Spring til indhold

"Danish Presidency priorities in the area of humanitarian aid"

Presentation to the Development committee of the European Parliament. Brussels, the 9th February 2012.

Christian Friis Bach, Minister for Development Cooperation, Denmark, exchange of views with DEVE Committee,

Madame la Présidente, honourable members, Ladies and Gentlemen, dear colleagues,

I am very pleased to be here at the European Parliament's Development Committee.
My objectives today are to give you an outline of Denmark’s EU Presidency work programme on humanitarian affairs, and also to engage in discussion on some of the challenges in this subject area that we face today.

As you know Denmark is a committed and generous humanitarian aid donor in our own bilateral work, and Denmark is also keen that the EU is a major actor in humanitarian aid.  Rightly, the EU, and specifically DG ECHO, has a good worldwide reputation, but of course this does not mean that we can be complacent – we can always improve, and we continually face new challenges. I have just visited the Horn of Africa – of which I will talk in more detail later – and this experience has once again reinforced my deeply held belief in the vital necessity of humanitarian aid and the need to better bridge the gap between humanitarian aid and development. It has reminded me of the good work that we, as Europeans, do, but also of where and how we can do more.
 
I would like to cover 3 main areas today: firstly I will outline the main elements of the Presidency work programme; secondly I will raise broader reform and policy issues such as resilience, humanitarian reform and humanitarian space; and lastly, but by no means least, I would like to touch upon some of the countries and regions that face major pressing humanitarian challenges – specifically these include the Horn of Africa and the Sahel.

(1. Work programme)

Let me start with the specifics of Denmark’s Presidency work programme for EU humanitarian assistance:

There are a number of ongoing dossiers that need to be taken forward. 
As you know the European Voluntary Humanitarian Aid Corps - EVHAC as it is known - is progressing, and can add value to the system  by encouraging Europeans to volunteer and by demonstrating collective solidarity to communities in need. Three pilots have been initiated and an impact assessment is being made. The legal process should start during our Presidency upon the presentation by the Commission in May or June of a draft proposal. And the first reading is expected to be concluded during the Cyprus Presidency.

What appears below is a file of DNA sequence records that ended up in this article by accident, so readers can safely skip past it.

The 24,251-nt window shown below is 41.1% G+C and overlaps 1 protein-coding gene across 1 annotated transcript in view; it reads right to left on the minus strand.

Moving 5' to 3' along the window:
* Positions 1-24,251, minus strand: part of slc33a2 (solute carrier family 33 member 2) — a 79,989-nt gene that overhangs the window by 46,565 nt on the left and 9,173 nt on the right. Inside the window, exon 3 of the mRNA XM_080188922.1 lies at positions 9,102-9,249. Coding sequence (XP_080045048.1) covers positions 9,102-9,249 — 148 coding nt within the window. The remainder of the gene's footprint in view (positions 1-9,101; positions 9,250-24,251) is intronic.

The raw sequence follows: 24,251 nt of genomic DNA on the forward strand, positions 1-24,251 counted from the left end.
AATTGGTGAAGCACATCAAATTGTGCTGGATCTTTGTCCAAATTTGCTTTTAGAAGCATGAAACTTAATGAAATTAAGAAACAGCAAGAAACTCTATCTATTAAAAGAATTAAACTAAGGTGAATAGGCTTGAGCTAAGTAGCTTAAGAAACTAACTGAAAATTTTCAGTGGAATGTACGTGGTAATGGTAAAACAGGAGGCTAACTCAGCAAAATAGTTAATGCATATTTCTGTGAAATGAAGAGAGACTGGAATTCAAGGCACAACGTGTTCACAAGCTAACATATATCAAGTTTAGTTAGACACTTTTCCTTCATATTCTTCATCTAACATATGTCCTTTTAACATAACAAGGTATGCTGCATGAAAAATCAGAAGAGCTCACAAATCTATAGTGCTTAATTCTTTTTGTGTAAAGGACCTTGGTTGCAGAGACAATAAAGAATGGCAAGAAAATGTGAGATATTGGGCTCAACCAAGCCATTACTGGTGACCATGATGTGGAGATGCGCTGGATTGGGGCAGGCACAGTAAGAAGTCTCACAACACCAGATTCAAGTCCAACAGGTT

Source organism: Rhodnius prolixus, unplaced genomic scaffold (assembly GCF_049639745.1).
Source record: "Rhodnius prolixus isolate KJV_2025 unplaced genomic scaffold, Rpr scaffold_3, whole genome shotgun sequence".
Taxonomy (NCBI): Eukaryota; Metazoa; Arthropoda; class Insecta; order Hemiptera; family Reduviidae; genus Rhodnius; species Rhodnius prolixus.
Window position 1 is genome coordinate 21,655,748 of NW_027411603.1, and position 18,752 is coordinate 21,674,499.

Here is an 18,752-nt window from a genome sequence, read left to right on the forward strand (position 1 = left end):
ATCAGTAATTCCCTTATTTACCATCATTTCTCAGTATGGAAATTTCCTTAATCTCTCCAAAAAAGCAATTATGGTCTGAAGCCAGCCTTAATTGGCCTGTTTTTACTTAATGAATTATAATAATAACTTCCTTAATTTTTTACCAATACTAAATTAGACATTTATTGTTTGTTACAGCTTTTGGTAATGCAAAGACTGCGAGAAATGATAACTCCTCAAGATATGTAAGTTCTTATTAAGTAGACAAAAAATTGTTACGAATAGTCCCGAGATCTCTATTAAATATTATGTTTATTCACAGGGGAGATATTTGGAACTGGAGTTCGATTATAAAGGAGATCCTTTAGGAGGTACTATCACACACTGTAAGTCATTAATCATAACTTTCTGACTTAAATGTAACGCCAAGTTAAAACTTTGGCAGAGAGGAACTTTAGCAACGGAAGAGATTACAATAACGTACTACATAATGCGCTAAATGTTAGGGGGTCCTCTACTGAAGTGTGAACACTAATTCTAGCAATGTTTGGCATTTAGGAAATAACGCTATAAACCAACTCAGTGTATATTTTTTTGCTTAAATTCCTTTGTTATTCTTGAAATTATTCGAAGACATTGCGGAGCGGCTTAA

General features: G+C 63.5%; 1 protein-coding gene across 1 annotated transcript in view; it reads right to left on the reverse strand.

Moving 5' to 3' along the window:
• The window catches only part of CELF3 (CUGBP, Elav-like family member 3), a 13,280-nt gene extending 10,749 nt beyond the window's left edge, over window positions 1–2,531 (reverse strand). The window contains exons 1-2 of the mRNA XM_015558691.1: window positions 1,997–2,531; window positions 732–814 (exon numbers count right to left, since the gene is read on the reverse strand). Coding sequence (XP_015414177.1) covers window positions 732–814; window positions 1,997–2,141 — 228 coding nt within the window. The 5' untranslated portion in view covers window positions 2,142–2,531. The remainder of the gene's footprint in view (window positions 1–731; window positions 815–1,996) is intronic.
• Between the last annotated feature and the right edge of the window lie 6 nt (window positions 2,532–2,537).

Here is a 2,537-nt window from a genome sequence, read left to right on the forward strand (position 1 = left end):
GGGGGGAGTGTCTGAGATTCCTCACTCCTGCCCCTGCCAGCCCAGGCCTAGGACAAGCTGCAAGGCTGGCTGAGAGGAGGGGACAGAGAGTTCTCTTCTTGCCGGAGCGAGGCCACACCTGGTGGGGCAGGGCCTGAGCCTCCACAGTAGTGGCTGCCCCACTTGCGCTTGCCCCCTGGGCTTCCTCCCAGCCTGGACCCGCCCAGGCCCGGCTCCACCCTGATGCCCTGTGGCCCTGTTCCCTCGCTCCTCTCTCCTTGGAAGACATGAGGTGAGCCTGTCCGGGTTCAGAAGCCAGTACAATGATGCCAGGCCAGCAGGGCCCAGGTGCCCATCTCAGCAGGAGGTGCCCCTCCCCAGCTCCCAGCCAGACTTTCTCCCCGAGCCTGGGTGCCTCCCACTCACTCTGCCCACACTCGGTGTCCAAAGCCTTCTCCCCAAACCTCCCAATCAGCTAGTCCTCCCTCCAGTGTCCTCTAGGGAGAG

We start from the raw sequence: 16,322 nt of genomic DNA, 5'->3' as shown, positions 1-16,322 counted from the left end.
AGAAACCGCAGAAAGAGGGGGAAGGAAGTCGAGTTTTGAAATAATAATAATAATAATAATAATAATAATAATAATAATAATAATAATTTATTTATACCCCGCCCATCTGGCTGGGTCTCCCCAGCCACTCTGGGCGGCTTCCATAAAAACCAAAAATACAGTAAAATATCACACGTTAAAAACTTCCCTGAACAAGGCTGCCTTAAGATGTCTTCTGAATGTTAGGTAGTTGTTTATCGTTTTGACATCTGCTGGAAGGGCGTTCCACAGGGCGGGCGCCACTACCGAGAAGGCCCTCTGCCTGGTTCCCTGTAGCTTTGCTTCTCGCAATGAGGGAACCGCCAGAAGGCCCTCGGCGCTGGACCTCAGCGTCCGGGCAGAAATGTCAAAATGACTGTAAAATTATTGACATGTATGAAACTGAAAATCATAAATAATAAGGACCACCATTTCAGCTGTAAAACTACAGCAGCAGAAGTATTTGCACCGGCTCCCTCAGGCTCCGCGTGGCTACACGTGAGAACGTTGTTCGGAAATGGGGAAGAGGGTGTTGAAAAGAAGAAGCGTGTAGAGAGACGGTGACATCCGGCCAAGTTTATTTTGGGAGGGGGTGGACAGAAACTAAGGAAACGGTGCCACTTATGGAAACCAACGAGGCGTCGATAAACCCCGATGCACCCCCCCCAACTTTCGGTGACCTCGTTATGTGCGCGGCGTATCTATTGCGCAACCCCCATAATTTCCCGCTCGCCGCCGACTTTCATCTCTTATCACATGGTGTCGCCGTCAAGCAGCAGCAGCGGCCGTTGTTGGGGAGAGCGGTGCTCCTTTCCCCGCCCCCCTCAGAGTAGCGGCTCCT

I know the European Parliament has a strong interest in this subject, borne out by the seminar on volunteerism you held on 8 November, and the European Parliament will of course have a big role to play in determining the legislation - we trust we can count on your support in laying the foundation for a Voluntary Corps that provides opportunities, is cost-effective, builds on national and international experience without duplicating it, adds-value, and which works.
 
Another dossier we will deal with is the finalisation of the renegotiation of the Food Aid Convention - FAC.  

In line with Humanitarian Food Assistance Policy, we have been renegotiating the FAC so that it better reflects modern food assistance tools - cash and vouchers, and not just food aid – we need the FAC to be designed to ensure food assistance reaches the most vulnerable in a more efficient and effective manner. I know that the Parliament is following this issue closely and that you held a one day hearing on ‘Food security in developing countries: the challenges to feed the people’ in October last year.

We are nearly there – and now need EU and Member State agreement, ratification and signature this year. And of course, European Parliament consent is required.    

The third ongoing issue the Danish Presidency will deal with is the Mid-Term Review of the Humanitarian Consensus action plan.